As teenagers, we thought we knew everything. At the time we believed, no one had ever, in the whole history of forever, had thought the thoughts that were running through our cocky little heads. Our issues and beliefs were just sooo profound. We didn’t know just how egotistical we sounded (and were) because, well, why would we? We were already legends in our own minds and no one could tell us any different.
We were talking about ourselves, but we could easily be talking about Jaden and Willow Smith. At 16 and 14, respectively, the siblings revealed in an interview with The New York Times that school is depressing and a giant waste of time, and they are going to change the world through the force of their own personalities. They are supremely confident in their abilities, moan and groan about the universe and everything they have been told and taught — or learned and read on their own — is how it is. We’ve heard it all before. Hell, we might have uttered similar sentiments ourselves.
Aaaand, then again, maybe we haven’t:
JADEN: There’s a theoretical physicist inside all of our minds, and you can talk and talk, but it’s living.
WILLOW: And the feeling of being like, this is a fragment of a holographic reality that a higher consciousness made.
Yeah, never said that.
JADEN: Honestly, we’re just trying to make music that we think is cool. We don’t think a lot of the music out there is that cool.
JADEN: When babies are born, their soft spots bump: It has, like, a heartbeat in it. That’s because energy is coming through their body, up and down.
WILLOW: Prana energy.
JADEN: It’s prana energy because they still breathe through their stomach. They remember. Babies remember.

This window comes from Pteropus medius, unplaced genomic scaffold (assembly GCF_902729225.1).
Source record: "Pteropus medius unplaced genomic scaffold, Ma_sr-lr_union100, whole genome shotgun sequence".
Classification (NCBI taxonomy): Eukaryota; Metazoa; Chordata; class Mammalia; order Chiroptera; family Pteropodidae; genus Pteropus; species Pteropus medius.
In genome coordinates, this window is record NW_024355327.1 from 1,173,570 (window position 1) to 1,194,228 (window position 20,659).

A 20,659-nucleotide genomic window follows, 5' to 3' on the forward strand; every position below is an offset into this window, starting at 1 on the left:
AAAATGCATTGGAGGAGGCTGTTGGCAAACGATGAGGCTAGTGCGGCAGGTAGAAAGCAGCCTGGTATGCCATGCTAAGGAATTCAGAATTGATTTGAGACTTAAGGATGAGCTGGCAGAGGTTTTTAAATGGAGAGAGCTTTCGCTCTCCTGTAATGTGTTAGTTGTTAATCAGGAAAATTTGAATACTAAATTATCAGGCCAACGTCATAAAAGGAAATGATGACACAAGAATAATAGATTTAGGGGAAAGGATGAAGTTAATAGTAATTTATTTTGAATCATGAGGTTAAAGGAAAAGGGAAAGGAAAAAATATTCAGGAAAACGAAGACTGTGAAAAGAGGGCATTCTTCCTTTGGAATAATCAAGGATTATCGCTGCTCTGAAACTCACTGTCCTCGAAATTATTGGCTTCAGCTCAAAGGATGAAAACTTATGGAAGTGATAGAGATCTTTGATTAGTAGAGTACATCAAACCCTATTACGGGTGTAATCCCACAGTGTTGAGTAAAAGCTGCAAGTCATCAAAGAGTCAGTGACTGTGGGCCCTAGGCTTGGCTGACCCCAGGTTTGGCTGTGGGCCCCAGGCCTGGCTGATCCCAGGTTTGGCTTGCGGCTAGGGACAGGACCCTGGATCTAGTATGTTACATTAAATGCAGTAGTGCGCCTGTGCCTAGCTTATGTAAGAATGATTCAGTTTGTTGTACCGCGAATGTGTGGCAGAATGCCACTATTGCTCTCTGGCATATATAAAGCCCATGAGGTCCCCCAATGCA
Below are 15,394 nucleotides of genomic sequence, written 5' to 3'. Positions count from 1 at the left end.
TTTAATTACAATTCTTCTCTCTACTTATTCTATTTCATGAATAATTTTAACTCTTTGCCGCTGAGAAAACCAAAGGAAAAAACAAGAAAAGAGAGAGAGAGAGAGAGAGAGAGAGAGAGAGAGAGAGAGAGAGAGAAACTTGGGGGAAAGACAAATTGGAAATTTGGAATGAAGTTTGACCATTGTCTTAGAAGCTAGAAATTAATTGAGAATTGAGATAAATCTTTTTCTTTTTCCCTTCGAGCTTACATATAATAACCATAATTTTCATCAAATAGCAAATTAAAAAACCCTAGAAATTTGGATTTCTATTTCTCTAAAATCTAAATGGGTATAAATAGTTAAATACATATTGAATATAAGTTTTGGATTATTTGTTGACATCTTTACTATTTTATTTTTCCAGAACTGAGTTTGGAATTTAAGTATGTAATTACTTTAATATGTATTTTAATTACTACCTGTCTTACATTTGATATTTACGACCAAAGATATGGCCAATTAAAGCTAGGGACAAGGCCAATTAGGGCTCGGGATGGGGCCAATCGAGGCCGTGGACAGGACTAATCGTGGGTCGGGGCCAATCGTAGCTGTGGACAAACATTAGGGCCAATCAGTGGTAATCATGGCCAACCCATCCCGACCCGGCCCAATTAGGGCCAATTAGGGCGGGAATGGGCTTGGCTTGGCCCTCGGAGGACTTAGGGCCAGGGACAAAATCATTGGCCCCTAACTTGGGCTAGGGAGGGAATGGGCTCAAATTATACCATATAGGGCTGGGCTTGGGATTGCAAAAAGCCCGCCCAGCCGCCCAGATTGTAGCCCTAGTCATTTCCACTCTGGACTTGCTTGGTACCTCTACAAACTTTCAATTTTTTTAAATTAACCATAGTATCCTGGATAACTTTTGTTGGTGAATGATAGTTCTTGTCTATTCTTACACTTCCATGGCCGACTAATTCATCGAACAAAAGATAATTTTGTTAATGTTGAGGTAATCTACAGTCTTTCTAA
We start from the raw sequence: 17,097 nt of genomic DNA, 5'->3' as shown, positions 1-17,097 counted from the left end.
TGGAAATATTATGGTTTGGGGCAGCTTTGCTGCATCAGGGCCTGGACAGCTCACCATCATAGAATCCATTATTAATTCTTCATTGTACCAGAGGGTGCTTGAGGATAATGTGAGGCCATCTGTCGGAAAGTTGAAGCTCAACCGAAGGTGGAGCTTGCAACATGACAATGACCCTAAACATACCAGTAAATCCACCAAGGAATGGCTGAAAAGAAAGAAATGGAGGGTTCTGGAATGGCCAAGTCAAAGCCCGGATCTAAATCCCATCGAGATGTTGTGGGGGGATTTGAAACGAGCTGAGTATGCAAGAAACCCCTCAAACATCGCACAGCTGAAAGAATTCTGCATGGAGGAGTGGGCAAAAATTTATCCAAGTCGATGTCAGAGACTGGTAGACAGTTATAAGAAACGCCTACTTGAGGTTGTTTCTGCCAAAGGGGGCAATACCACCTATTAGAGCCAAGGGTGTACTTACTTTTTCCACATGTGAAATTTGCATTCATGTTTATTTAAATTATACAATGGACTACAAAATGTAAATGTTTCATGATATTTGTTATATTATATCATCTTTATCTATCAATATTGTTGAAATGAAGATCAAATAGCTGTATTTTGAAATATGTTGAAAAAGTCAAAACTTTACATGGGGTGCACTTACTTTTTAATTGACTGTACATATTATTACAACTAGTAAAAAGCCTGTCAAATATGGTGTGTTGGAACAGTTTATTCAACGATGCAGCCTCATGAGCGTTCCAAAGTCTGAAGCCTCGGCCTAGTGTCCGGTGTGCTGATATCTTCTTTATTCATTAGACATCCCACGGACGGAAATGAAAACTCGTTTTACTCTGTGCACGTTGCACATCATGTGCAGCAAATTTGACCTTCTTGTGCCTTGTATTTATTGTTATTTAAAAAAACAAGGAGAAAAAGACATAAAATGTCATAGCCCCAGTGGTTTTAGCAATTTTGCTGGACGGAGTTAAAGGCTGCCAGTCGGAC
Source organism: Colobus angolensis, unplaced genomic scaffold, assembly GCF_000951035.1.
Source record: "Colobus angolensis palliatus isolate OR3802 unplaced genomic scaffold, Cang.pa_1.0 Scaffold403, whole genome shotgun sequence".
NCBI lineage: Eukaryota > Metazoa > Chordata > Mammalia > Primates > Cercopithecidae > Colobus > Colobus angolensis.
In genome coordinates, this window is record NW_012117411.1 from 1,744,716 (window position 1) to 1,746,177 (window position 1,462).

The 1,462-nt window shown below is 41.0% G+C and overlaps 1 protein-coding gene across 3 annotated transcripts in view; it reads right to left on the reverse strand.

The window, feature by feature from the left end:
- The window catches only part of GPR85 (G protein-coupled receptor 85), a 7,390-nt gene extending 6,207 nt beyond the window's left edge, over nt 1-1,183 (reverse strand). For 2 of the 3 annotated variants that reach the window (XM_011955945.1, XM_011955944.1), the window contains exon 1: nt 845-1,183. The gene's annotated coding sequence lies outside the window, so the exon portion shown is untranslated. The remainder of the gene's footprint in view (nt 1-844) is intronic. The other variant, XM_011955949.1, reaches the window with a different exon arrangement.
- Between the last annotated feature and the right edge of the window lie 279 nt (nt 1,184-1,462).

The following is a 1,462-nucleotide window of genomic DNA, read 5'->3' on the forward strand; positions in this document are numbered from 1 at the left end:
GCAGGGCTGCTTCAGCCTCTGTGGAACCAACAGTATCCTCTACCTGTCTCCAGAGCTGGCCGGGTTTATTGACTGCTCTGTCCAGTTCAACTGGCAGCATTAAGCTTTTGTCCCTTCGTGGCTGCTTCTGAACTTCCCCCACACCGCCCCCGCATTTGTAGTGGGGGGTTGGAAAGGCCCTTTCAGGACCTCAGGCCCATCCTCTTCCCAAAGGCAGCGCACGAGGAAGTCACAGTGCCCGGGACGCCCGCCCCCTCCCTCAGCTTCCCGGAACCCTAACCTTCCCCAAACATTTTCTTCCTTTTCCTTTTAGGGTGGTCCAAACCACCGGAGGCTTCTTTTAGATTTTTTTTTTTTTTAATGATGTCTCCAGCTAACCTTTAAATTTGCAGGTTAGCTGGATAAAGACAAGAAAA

WILLOW: When they’re in the stomach, they’re so aware, putting all their bones together, putting all their ligaments together. But they’re shocked by this harsh world.
Um, no, no, no and no.
WILLOW: I went to school for one year. It was the best experience but the worst experience. The best experience because I was, like, “Oh, now I know why kids are so depressed.” But it was the worst experience because I was depressed.
Ok, we’re with you on that.
Perhaps it’s the fame, the celebrity talking and if that’s the case, we can’t fault them. Aside from being philosophical, wise-beyond-their-years special snowflakes, it’s great that they are thinking (coherently or not, you be the judge); that’s what teens years are for. It can be a dreamy, somewhat spiritual time and maybe one day, their social insights and precious nuggets of banality will become clear.
Or who knows? In a few years, the Smith kids might look back and re-read their interview with the New York Times and be all, “What was I thinking?” And instead of spouting off sentences like Sheldon Cooper (or McConaughey or Shia), they’ll sound like Cher Horowitz. Whatever the case, at least these kids are dreamers who are looking at the bigger picture. How many of us can say we were doing that when we were teenagers?